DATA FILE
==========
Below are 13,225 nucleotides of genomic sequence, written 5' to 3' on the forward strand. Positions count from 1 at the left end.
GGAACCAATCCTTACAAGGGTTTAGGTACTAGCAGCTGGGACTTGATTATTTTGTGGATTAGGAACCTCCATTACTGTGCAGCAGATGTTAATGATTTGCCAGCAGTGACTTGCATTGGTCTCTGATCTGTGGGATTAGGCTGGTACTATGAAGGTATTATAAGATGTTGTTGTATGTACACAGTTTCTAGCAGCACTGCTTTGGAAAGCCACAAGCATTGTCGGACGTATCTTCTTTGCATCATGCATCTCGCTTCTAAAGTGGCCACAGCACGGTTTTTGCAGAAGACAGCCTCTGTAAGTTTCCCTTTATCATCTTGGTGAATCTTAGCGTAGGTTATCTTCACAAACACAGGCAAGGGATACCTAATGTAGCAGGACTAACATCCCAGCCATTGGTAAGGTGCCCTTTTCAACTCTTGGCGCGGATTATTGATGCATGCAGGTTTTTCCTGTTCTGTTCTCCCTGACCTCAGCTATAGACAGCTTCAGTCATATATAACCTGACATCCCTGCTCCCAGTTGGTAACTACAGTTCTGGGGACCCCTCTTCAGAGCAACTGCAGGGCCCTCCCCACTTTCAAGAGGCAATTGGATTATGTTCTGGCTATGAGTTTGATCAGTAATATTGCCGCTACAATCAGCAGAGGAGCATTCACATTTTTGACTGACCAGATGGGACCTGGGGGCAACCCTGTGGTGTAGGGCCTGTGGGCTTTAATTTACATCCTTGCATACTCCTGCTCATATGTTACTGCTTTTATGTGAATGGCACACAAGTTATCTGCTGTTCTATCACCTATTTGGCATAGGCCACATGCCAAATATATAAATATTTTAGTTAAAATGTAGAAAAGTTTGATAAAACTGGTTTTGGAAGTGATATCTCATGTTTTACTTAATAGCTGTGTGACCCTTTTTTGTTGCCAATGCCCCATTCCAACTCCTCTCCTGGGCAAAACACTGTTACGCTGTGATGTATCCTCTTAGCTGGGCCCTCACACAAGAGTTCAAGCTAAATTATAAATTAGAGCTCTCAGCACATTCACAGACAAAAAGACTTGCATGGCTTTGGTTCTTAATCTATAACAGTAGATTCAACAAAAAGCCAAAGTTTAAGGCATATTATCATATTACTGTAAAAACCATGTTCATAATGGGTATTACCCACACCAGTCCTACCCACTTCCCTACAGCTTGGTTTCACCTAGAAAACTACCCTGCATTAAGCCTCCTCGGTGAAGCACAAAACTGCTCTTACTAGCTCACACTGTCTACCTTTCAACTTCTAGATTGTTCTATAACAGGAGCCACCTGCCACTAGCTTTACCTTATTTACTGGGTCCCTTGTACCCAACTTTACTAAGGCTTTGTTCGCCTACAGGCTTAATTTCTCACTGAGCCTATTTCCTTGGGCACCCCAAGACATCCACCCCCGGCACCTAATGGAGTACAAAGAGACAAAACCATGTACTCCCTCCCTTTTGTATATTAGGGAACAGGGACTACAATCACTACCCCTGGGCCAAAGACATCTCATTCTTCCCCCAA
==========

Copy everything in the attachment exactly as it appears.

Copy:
Below are 13,225 nucleotides of genomic sequence, written 5' to 3' on the forward strand. Positions count from 1 at the left end.
GGAACCAATCCTTACAAGGGTTTAGGTACTAGCAGCTGGGACTTGATTATTTTGTGGATTAGGAACCTCCATTACTGTGCAGCAGATGTTAATGATTTGCCAGCAGTGACTTGCATTGGTCTCTGATCTGTGGGATTAGGCTGGTACTATGAAGGTATTATAAGATGTTGTTGTATGTACACAGTTTCTAGCAGCACTGCTTTGGAAAGCCACAAGCATTGTCGGACGTATCTTCTTTGCATCATGCATCTCGCTTCTAAAGTGGCCACAGCACGGTTTTTGCAGAAGACAGCCTCTGTAAGTTTCCCTTTATCATCTTGGTGAATCTTAGCGTAGGTTATCTTCACAAACACAGGCAAGGGATACCTAATGTAGCAGGACTAACATCCCAGCCATTGGTAAGGTGCCCTTTTCAACTCTTGGCGCGGATTATTGATGCATGCAGGTTTTTCCTGTTCTGTTCTCCCTGACCTCAGCTATAGACAGCTTCAGTCATATATAACCTGACATCCCTGCTCCCAGTTGGTAACTACAGTTCTGGGGACCCCTCTTCAGAGCAACTGCAGGGCCCTCCCCACTTTCAAGAGGCAATTGGATTATGTTCTGGCTATGAGTTTGATCAGTAATATTGCCGCTACAATCAGCAGAGGAGCATTCACATTTTTGACTGACCAGATGGGACCTGGGGGCAACCCTGTGGTGTAGGGCCTGTGGGCTTTAATTTACATCCTTGCATACTCCTGCTCATATGTTACTGCTTTTATGTGAATGGCACACAAGTTATCTGCTGTTCTATCACCTATTTGGCATAGGCCACATGCCAAATATATAAATATTTTAGTTAAAATGTAGAAAAGTTTGATAAAACTGGTTTTGGAAGTGATATCTCATGTTTTACTTAATAGCTGTGTGACCCTTTTTTGTTGCCAATGCCCCATTCCAACTCCTCTCCTGGGCAAAACACTGTTACGCTGTGATGTATCCTCTTAGCTGGGCCCTCACACAAGAGTTCAAGCTAAATTATAAATTAGAGCTCTCAGCACATTCACAGACAAAAAGACTTGCATGGCTTTGGTTCTTAATCTATAACAGTAGATTCAACAAAAAGCCAAAGTTTAAGGCATATTATCATATTACTGTAAAAACCATGTTCATAATGGGTATTACCCACACCAGTCCTACCCACTTCCCTACAGCTTGGTTTCACCTAGAAAACTACCCTGCATTAAGCCTCCTCGGTGAAGCACAAAACTGCTCTTACTAGCTCACACTGTCTACCTTTCAACTTCTAGATTGTTCTATAACAGGAGCCACCTGCCACTAGCTTTACCTTATTTACTGGGTCCCTTGTACCCAACTTTACTAAGGCTTTGTTCGCCTACAGGCTTAATTTCTCACTGAGCCTATTTCCTTGGGCACCCCAAGACATCCACCCCCGGCACCTAATGGAGTACAAAGAGACAAAACCATGTACTCCCTCCCTTTTGTATATTAGGGAACAGGGACTACAATCACTACCCCTGGGCCAAAGACATCTCATTCTTCCCCCAA